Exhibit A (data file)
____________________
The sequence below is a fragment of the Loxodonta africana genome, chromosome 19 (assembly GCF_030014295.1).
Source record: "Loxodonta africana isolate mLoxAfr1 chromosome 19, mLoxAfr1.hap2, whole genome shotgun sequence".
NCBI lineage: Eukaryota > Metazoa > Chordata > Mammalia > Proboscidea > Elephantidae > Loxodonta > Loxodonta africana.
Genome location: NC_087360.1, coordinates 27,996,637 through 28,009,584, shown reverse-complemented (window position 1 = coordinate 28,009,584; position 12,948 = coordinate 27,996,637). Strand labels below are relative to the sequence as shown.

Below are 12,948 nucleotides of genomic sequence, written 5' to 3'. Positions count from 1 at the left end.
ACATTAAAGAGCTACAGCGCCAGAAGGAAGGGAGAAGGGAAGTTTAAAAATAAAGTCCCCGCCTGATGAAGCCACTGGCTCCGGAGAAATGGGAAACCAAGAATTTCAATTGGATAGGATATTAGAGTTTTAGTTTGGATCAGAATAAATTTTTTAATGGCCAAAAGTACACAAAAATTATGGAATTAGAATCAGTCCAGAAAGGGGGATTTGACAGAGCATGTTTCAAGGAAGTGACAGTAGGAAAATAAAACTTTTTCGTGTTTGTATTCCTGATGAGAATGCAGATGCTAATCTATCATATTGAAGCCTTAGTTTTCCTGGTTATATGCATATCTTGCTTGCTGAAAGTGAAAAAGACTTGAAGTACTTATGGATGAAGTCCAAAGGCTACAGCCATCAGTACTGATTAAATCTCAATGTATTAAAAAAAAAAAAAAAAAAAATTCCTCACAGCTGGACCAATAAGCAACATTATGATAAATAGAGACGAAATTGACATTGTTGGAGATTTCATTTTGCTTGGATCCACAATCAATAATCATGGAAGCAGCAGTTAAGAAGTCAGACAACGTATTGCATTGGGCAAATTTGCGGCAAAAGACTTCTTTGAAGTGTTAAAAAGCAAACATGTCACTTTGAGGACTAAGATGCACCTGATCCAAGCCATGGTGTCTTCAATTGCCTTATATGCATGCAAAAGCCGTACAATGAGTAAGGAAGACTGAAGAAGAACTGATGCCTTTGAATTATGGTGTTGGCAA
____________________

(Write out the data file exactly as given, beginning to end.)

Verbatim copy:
The sequence below is a fragment of the Loxodonta africana genome, chromosome 19 (assembly GCF_030014295.1).
Source record: "Loxodonta africana isolate mLoxAfr1 chromosome 19, mLoxAfr1.hap2, whole genome shotgun sequence".
NCBI lineage: Eukaryota > Metazoa > Chordata > Mammalia > Proboscidea > Elephantidae > Loxodonta > Loxodonta africana.
Genome location: NC_087360.1, coordinates 27,996,637 through 28,009,584, shown reverse-complemented (window position 1 = coordinate 28,009,584; position 12,948 = coordinate 27,996,637). Strand labels below are relative to the sequence as shown.

Below are 12,948 nucleotides of genomic sequence, written 5' to 3'. Positions count from 1 at the left end.
ACATTAAAGAGCTACAGCGCCAGAAGGAAGGGAGAAGGGAAGTTTAAAAATAAAGTCCCCGCCTGATGAAGCCACTGGCTCCGGAGAAATGGGAAACCAAGAATTTCAATTGGATAGGATATTAGAGTTTTAGTTTGGATCAGAATAAATTTTTTAATGGCCAAAAGTACACAAAAATTATGGAATTAGAATCAGTCCAGAAAGGGGGATTTGACAGAGCATGTTTCAAGGAAGTGACAGTAGGAAAATAAAACTTTTTCGTGTTTGTATTCCTGATGAGAATGCAGATGCTAATCTATCATATTGAAGCCTTAGTTTTCCTGGTTATATGCATATCTTGCTTGCTGAAAGTGAAAAAGACTTGAAGTACTTATGGATGAAGTCCAAAGGCTACAGCCATCAGTACTGATTAAATCTCAATGTATTAAAAAAAAAAAAAAAAAAAATTCCTCACAGCTGGACCAATAAGCAACATTATGATAAATAGAGACGAAATTGACATTGTTGGAGATTTCATTTTGCTTGGATCCACAATCAATAATCATGGAAGCAGCAGTTAAGAAGTCAGACAACGTATTGCATTGGGCAAATTTGCGGCAAAAGACTTCTTTGAAGTGTTAAAAAGCAAACATGTCACTTTGAGGACTAAGATGCACCTGATCCAAGCCATGGTGTCTTCAATTGCCTTATATGCATGCAAAAGCCGTACAATGAGTAAGGAAGACTGAAGAAGAACTGATGCCTTTGAATTATGGTGTTGGCAA